- According to the Vilna Gaon, both statements refer to the king. He should have felt disrespected by Vashti’s calling him the son of a stable boy, and he should have felt angered for the sake of the monarchy. This dual, personal/ political point of view fits nicely with the Chida’s explanation of the severity of the punishment Memuchan is about to suggest (see previous blogs).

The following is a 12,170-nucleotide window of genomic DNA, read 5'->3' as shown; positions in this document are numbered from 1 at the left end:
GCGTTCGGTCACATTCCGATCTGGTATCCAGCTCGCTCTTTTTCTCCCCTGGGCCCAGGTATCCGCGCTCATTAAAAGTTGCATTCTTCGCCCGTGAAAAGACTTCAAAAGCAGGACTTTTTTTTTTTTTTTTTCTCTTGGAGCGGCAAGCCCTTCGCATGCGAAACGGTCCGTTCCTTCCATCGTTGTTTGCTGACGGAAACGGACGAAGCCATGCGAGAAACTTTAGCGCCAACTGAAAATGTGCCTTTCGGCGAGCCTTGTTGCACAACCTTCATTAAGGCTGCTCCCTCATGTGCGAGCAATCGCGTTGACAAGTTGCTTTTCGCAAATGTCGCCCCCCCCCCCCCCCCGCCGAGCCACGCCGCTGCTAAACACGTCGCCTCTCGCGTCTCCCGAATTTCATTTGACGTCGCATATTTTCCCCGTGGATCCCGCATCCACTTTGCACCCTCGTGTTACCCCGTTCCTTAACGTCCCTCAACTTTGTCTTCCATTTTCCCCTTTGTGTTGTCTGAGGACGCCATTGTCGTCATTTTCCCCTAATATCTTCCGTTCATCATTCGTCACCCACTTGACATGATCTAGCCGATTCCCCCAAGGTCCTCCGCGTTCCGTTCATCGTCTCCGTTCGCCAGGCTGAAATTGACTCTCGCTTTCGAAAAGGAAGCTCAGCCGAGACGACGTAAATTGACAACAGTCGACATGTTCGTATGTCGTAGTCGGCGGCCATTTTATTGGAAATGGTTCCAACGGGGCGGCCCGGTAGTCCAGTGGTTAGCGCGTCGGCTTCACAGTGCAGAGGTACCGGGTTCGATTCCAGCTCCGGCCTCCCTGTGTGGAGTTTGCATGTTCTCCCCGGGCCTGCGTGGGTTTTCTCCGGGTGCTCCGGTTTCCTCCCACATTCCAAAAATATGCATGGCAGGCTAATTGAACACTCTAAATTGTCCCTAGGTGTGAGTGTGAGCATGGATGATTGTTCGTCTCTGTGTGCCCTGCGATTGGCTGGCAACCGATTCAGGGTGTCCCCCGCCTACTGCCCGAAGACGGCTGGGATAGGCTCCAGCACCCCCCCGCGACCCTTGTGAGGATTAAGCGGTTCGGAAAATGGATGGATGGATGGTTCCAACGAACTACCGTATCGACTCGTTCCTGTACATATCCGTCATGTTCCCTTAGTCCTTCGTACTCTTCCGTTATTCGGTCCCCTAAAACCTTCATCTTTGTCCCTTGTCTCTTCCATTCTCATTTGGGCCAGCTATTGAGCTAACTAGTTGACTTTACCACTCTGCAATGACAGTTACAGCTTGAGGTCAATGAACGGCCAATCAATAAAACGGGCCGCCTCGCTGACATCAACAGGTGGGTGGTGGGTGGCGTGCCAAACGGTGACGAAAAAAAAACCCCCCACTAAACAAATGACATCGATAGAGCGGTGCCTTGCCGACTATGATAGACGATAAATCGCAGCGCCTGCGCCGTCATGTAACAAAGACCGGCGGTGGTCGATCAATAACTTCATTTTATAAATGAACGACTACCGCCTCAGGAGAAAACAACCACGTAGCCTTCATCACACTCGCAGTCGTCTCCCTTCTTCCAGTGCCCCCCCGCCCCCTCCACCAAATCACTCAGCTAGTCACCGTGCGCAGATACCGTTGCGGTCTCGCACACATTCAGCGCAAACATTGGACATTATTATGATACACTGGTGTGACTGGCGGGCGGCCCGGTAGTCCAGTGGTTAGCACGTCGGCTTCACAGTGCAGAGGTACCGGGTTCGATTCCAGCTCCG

- According to the Midrash (Esther Rabbah 4:8), there is a kind of anger leads to disrespect, and a kind of disrespect that leads to anger. In this particular case, according to Memuchan, Vashti’s actions would cause both. This is the case on the earthly plane. On the spiritual plane, the Midrash continues, since Vashti’s father disrespected H-Shem’s holy vessels (as mentioned earlier), this caused H-Shem to focus His anger upon Vashti. On the subject of H-Shem being “angry” at someone for something their parents did (Shemos 20:5), the Talmud (Sanhedrin 27b) states that this is the case only when the child follows in the said parent’s path of evil, which is certainly true in the case of Vashti (as mentioned in previous blogs).